Meaning: an Irish masculine name of uncertain etymology, though it could possibly be related to Old Celtic bre meaning "hill" which, by extension, means "high, noble".
It could also be related to Celtic brig- or brigant- meaning "high"; briga- meaning "might" and "power"; or brigh- meaning "noble, strong, virtuous".
Brian Boru was a well-known Irish king in 10th century Ireland.
In Irish mythology, in the tale of The Fate of the Children of Tuireann, Brian, Iuchar, and Iucharba are three brothers who come across Cian, the father of Lugh, and whose families have been fighting for generations. Cian shapeshifts into a pig to get away from them but the brothers turn themselves into hounds and chase after him; they later kill him by pelting him with rocks.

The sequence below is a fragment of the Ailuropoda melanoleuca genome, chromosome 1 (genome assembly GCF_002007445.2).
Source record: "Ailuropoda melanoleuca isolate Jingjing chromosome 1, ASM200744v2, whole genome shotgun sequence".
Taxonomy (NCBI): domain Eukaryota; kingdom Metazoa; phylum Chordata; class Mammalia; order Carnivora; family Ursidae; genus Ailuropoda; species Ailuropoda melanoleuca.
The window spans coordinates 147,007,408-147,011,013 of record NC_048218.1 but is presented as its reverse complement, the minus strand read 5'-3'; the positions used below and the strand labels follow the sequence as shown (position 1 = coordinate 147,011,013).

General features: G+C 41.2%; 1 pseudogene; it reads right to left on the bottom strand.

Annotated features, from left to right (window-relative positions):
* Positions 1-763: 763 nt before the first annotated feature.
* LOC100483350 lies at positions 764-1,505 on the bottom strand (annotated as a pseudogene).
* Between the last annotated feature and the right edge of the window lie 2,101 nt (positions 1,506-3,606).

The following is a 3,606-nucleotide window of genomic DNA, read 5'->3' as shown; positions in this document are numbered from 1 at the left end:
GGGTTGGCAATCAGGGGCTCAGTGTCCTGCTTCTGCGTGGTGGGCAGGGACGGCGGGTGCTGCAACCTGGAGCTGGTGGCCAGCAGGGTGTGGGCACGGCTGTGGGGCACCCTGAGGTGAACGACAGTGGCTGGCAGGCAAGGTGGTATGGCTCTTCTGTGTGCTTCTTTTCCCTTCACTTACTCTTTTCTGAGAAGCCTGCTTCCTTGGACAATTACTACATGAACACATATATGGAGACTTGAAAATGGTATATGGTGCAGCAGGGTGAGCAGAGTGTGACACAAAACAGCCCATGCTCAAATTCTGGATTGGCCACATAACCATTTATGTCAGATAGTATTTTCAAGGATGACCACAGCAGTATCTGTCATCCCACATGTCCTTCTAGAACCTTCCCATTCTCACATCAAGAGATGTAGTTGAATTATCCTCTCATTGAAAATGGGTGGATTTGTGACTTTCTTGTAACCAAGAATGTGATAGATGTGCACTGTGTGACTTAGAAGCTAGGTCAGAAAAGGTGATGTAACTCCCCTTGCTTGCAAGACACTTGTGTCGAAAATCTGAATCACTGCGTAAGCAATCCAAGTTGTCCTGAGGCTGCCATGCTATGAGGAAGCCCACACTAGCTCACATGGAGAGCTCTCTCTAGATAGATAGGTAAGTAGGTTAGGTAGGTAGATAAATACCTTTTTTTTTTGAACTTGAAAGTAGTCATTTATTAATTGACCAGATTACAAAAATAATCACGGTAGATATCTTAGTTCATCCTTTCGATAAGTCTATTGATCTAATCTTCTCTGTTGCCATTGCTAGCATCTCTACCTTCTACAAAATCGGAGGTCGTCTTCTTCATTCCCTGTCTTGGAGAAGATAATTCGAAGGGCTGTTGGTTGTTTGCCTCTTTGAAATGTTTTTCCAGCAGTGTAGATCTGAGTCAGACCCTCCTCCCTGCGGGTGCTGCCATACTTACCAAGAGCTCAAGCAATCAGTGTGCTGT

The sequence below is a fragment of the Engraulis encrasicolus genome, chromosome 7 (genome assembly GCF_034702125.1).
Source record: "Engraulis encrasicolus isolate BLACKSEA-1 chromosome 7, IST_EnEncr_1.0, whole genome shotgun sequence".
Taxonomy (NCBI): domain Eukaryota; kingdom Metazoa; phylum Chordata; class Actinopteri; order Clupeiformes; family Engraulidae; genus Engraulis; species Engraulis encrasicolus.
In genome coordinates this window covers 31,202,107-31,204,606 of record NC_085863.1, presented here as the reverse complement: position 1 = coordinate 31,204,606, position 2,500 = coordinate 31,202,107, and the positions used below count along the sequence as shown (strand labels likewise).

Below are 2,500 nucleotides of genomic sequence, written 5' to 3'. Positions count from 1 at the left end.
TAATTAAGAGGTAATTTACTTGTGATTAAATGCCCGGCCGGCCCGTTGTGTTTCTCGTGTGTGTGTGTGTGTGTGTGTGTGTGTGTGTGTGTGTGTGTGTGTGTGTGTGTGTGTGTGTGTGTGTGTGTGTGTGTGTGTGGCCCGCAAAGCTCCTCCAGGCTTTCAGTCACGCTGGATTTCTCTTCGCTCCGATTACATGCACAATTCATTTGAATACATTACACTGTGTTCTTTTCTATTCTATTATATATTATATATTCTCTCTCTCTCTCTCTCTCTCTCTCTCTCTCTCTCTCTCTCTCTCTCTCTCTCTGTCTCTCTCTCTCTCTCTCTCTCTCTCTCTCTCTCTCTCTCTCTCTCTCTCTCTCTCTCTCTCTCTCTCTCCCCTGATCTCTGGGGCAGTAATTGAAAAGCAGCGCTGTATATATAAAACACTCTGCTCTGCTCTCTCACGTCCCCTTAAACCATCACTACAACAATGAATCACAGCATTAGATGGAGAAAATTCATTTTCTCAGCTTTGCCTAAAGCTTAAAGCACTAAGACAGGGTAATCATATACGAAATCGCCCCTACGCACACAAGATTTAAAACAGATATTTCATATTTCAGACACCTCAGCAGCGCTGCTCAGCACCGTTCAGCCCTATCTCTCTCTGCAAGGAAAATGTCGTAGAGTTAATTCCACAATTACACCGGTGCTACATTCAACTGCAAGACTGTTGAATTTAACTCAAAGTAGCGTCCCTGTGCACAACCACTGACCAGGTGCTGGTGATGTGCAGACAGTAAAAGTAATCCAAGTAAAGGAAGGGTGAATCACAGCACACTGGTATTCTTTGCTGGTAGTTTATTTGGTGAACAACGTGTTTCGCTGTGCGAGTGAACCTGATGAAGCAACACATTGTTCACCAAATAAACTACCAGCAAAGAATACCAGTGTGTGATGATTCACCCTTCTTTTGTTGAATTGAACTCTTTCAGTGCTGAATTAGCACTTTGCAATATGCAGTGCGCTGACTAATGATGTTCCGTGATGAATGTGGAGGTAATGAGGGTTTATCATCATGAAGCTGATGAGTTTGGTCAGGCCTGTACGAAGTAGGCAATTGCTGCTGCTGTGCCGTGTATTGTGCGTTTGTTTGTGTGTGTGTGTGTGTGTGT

When Cian's son Lugh goes looking for his father, he finds his body and discovers who the perpatrators are. In order to make them pay, he sends hem on a quest to retrieve seven magical objects all across the world which he plans on using in an upcoming battle with the Fomor. The brothers retrieve all the objects but on their last mission they are mortally wounded and plea for Lugh to allow them to use one of the items, a magic pigskin which heals all wounds. He refuses and the brothers die, and their father Tuireann dies of grief over them.